In September 2018, Lanier shared one of his most notable NBA memories: "...when I was still playing in Milwaukee and I was getting gas at a station on, I think it was Center St. A guy came up to me and said, 'My dad is sick. And you're his favorite player. Could you come up to the house and say hello to him? The house is right next door.' So I went over, I went upstairs. The guy was laying there in his bed. His son said, 'This is Bob,' and he was like, 'I know.' And he just had a little smile, a twinkle in his eye. And he grabbed my hand and squeezed it. And we said a little prayer. About two weeks later, his dad had died. And he left a card at the Bucks office, just saying 'Thank you for making one of my dad's final days into a good day.'"[26]

Lanier died on May 10, 2022, after a brief illness.[38] He was 73.

Honors[edit]

  • Inducted into the St. Bonaventure Athletics Hall of Fame in 1975.[39]
  • St. Bonaventure retired Lanier's No. 31 jersey.[39]
  • In 1978, Lanier was selected by the Professional Basketball Writers Association (PBWA) as the recipient of the J. Walter Kennedy Citizenship Award for outstanding community service.[33]
  • In 1981, the YMCA organization presented Lanier with the "Jackie Robinson Award." The award is given for service to youth, good citizenship and leadership.[33]
  • Lanier was inducted into the Greater Buffalo Sports Hall of Fame in 1991.[40]
  • Lanier's No. 16 jersey has been retired by both the Detroit Pistons and Milwaukee Bucks. The Bucks retired his jersey in 1984. The Pistons retired his jersey in 1993.[41][42]
  • Lanier was enshrined into the Naismith Basketball Hall of Fame in 1992.[13]
  • In 2000, Lanier was the recipient of the Congressional "Horizon & Leadership Award." The award is presented annually by the Joint Leadership Commission of the United States Congress and the Board of Directors of The Congressional Award Foundation to individuals who have made an exceptional impact on the lives of America's young people.[33]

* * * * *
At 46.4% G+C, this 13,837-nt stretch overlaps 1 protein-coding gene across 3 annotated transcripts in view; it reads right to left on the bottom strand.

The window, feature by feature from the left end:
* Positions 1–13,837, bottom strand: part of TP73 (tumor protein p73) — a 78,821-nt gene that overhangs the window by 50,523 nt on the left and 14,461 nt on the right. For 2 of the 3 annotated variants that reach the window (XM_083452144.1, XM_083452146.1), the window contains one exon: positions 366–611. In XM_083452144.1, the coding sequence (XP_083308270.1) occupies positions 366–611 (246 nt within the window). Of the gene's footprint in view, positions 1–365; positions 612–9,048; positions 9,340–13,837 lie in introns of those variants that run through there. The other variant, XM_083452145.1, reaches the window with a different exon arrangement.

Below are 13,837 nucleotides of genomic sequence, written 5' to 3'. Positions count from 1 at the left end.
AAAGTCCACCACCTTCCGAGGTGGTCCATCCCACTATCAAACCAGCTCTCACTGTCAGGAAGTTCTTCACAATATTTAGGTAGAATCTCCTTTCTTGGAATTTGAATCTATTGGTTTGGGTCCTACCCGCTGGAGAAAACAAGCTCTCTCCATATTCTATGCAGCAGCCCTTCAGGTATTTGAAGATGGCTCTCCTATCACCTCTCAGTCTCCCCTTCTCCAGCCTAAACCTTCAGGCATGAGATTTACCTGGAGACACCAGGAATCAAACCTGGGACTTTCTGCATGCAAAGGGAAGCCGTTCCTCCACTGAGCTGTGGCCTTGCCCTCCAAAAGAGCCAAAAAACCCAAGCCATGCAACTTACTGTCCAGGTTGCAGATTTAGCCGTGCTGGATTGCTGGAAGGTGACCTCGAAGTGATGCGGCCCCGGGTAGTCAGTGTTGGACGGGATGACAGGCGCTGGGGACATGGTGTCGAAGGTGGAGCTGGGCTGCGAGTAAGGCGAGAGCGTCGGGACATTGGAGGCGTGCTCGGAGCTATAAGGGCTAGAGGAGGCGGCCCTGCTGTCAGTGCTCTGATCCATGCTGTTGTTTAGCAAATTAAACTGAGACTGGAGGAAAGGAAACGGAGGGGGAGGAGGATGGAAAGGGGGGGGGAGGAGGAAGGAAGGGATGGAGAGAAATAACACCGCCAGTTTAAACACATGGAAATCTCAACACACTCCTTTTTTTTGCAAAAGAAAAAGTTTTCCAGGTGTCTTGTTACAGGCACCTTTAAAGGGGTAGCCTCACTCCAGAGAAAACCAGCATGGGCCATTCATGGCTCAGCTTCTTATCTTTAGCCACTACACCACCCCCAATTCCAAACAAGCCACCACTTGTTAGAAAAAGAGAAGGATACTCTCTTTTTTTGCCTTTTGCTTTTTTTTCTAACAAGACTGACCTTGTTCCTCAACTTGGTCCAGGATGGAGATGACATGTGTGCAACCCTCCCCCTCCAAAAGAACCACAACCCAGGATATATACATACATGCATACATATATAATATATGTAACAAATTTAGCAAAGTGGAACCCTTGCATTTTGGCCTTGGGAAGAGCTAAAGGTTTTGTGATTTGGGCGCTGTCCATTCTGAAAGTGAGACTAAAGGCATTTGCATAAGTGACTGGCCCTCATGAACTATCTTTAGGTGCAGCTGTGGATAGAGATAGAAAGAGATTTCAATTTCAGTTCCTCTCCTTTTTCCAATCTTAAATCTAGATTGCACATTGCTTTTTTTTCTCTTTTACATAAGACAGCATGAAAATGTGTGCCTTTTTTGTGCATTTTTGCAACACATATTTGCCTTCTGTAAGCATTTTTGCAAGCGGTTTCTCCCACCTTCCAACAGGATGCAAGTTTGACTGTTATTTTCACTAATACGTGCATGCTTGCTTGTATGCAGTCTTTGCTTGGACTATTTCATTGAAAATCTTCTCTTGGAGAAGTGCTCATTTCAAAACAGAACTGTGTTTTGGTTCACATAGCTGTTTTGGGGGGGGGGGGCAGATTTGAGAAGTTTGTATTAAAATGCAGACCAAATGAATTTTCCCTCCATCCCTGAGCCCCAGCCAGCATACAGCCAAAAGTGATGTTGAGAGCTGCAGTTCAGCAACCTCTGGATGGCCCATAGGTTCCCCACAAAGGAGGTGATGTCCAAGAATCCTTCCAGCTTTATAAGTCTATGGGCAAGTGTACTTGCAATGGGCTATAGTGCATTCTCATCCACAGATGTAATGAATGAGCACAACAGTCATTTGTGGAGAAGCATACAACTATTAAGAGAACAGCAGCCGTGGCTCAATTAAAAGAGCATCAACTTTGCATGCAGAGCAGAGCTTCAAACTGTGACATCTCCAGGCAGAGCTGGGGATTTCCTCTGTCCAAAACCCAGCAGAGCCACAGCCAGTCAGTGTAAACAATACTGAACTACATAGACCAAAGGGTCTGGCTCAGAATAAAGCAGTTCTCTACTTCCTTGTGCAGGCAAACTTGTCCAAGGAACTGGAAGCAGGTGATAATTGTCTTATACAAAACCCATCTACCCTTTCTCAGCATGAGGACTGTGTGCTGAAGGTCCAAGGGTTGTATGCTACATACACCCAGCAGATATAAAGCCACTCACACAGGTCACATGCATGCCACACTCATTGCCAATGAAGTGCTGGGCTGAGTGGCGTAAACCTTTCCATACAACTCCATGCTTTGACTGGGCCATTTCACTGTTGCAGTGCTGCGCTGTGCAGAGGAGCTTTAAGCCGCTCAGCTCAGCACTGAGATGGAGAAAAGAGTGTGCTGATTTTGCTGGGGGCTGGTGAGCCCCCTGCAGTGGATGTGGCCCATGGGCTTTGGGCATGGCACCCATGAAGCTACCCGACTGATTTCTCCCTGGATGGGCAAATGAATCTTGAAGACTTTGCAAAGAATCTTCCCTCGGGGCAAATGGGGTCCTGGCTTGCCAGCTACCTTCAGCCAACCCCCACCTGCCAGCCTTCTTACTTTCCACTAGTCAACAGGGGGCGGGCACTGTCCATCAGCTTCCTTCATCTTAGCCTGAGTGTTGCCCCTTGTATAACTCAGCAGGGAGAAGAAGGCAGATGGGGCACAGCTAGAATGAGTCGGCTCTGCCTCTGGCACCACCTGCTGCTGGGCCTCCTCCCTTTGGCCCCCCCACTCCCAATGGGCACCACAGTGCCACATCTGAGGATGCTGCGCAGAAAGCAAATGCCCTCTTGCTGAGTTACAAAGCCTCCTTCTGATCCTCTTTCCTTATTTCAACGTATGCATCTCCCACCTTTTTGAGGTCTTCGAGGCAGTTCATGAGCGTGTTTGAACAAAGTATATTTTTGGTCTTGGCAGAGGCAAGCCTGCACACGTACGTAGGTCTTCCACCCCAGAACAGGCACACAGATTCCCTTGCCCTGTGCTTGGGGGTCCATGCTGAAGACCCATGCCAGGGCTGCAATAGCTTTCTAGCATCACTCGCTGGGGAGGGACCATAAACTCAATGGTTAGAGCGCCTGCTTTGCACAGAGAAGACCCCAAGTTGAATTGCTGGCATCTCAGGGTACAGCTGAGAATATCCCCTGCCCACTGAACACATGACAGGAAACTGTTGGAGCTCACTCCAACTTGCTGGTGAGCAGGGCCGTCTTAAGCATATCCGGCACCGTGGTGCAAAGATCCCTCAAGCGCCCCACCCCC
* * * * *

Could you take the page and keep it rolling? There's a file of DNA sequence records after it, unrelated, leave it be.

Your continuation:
• In 2006, Lanier was inducted into the College Basketball Hall of Fame.[43]
  • In 2007, Lanier received the National Civil Rights Museum Sports Legacy Award. It was awarded for his significant contribution to civil and human rights internationally in the spirit of Dr. Martin Luther King Jr.[44]
  • The basketball court at Lanier's alma mater, St. Bonaventure, was named in his honor in 2007. "Bob Lanier Court" is in the Reilly Center Arena. Said the 2007 press release, "Bob Lanier elevated an already established St. Bona basketball program to the next level and is an ideal ambassador of the sport. When we were thinking about names for the court he was the obvious choice and a perfect fit."[45][46]
  • Lanier was named co-recipient of the 2009 "The Mannie Jackson – Basketball's Human Spirit Award." The award was given by the Naismith Basketball Hall of Fame in recognition of his passion for the game of basketball and his continued commitment to community service.[33][47]

NBA career statistics[edit]

Legend
  GP Games played   GS  Games started  MPG  Minutes per game
 FG%  Field goal percentage  3P%  3-point field goal percentage  FT%  Free throw percentage
 RPG  Rebounds per game  APG  Assists per game  SPG  Steals per game
 BPG  Blocks per game  PPG  Points per game  Bold  Career high

Regular season[edit]

Year Team GP GS MPG FG% 3P% FT% RPG APG SPG BPG PPG